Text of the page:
Standing next to her there is the Dolores Troiani, who with Bebe Kivitz, were the ones that were asking the questions in that deposition that the Judge Robreno was referring to that got us to the point where we were able to reopen this case and seek justice. [15:15:03] And standing with her through this whole process has been a lot of other courageous women who are willing to stand up and tell their stories about being drugged and sexually assaulted or raped. 19 were willing to stand up with us in this prosecution, take the witness stand and we are humbled by the courage all of them showed and we can't help but applaud and celebrate the courage of the five witnesses that had a chance to face Bill Cosby in this case, to tell the jury, to tell all of you, what he did to them. So Heidi Thomas, Chelan Lasha, Janice Dickinson, Janice Baker-Kinney, and Lise-Lotte Lublin, the public thank all of them. I called each of them after the verdict was not able to talk to all of them, but -- they know what they've done and they know what their courage helped all of us do.
So supporting all of these women have been the victim advocates, the victims groups, the women's' group, the anti-rape groups and so many others and each of these groups play such an important role in supporting these women and helping them to heal from the ordeal that they have been put through. Those are the people we all owe a debt of gratitude too today for their strength, for their resilience through this entire process as well as every day, because they stand with us, they work with the victims and they make a difference in their lives.
I'm very grateful to stand here before you with this team and again, it's not all of our team, who worked to see that justice was done, but we had to overcome many legal hurdles that were thrown at us by various defense lawyers who have been on this case for the past 28 months. This time from the lawyers of four different law firms and each step of the way, we fought for the opportunity for the victims to be heard. The opportunity to get this case to a jury, an opportunity to be standing before all of you after hearing the defendant had been convicted of three counts of aggravated, indecent assault.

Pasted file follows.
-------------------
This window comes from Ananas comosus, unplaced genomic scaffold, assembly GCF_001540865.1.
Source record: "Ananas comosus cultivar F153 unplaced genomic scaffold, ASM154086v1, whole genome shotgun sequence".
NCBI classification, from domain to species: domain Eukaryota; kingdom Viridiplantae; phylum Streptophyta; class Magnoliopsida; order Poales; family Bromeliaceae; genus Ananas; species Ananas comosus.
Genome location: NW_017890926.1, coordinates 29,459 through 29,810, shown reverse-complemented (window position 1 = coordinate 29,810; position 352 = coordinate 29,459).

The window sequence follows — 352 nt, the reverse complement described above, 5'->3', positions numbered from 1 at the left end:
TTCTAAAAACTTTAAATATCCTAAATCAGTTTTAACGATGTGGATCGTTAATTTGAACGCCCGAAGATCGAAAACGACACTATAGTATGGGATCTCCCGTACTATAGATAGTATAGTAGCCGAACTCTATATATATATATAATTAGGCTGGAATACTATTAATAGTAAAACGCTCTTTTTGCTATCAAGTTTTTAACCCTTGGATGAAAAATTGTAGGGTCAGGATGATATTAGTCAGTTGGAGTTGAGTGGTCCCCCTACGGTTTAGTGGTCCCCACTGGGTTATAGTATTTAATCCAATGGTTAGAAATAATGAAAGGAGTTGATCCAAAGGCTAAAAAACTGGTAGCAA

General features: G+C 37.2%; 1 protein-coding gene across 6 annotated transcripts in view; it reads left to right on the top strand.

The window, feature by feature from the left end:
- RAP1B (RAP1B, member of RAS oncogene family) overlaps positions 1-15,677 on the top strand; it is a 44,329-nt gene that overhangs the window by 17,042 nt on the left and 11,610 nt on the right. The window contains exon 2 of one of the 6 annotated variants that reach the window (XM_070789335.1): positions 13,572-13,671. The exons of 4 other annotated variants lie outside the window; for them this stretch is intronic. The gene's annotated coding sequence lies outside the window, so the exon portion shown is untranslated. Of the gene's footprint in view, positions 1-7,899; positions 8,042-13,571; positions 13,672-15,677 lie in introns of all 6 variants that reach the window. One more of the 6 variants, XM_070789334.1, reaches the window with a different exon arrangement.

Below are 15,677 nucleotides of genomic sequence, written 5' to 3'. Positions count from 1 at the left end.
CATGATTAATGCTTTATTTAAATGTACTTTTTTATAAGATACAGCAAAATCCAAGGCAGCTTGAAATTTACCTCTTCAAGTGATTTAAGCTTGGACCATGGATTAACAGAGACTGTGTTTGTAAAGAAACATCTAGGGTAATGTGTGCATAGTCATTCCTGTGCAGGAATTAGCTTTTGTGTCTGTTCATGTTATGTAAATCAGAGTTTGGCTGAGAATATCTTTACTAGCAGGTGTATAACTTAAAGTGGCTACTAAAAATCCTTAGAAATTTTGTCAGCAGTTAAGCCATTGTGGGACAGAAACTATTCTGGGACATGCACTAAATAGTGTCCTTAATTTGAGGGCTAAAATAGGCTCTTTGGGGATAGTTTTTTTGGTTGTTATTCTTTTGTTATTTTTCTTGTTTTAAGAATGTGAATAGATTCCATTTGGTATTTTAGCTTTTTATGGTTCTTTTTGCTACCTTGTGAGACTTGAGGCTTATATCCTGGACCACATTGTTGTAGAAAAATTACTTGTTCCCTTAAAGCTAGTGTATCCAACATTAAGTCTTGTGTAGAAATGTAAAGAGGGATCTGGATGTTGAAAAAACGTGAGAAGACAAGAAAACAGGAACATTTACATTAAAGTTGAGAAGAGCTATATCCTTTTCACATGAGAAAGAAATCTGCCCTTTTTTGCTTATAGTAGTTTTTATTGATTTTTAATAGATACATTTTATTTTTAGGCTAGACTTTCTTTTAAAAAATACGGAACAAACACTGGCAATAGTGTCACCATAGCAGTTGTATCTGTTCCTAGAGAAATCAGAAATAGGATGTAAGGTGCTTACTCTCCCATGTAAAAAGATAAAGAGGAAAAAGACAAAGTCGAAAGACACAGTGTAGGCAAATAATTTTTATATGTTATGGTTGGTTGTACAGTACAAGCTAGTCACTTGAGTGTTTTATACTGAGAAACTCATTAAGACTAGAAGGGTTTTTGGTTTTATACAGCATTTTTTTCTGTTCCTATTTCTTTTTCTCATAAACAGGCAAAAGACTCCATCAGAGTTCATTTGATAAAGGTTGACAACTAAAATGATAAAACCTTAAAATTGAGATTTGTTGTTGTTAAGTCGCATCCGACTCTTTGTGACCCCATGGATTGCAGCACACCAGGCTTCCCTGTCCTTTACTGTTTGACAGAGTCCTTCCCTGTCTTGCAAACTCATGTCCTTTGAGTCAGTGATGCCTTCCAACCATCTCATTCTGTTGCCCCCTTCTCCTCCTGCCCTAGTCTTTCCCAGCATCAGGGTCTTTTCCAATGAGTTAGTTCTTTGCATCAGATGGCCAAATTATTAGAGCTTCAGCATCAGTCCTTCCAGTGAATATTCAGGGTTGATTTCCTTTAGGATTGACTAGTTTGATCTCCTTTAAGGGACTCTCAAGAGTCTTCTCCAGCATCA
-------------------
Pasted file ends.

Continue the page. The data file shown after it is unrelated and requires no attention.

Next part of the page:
This team has been incredible. I can't say enough about the prosecutors, the detectives, dedicated staff who despite everything that was thrown at us, at them stayed the course. I own the ball and work to get us here today and I'm so incredibly proud of these talented people. Their committed always to do the right thing for the right reasons and I'm going to have to start with, I think, I heard them referred to recently as thunder and lightning.
So, Mr. Ryan here on my left, he heads our family protection unit and he's prosecuted a lot of cases, sexual assaults, rapes and those who have been drugged in sexual assault cases. He's been with our office six years and just is one of the best. You saw some of that talent coming across throughout this trial and -- and I got reports on how I looked as I was watching what they did. And -- the other thing I enjoy doing is coaching and, you know, you get to these points where you work with kids, you work with young adults and you get to that point where you put them out on the field or on to the court and there's not much you can do at that point other than watch and I could not have been more proud of what they did, throughout this whole thing.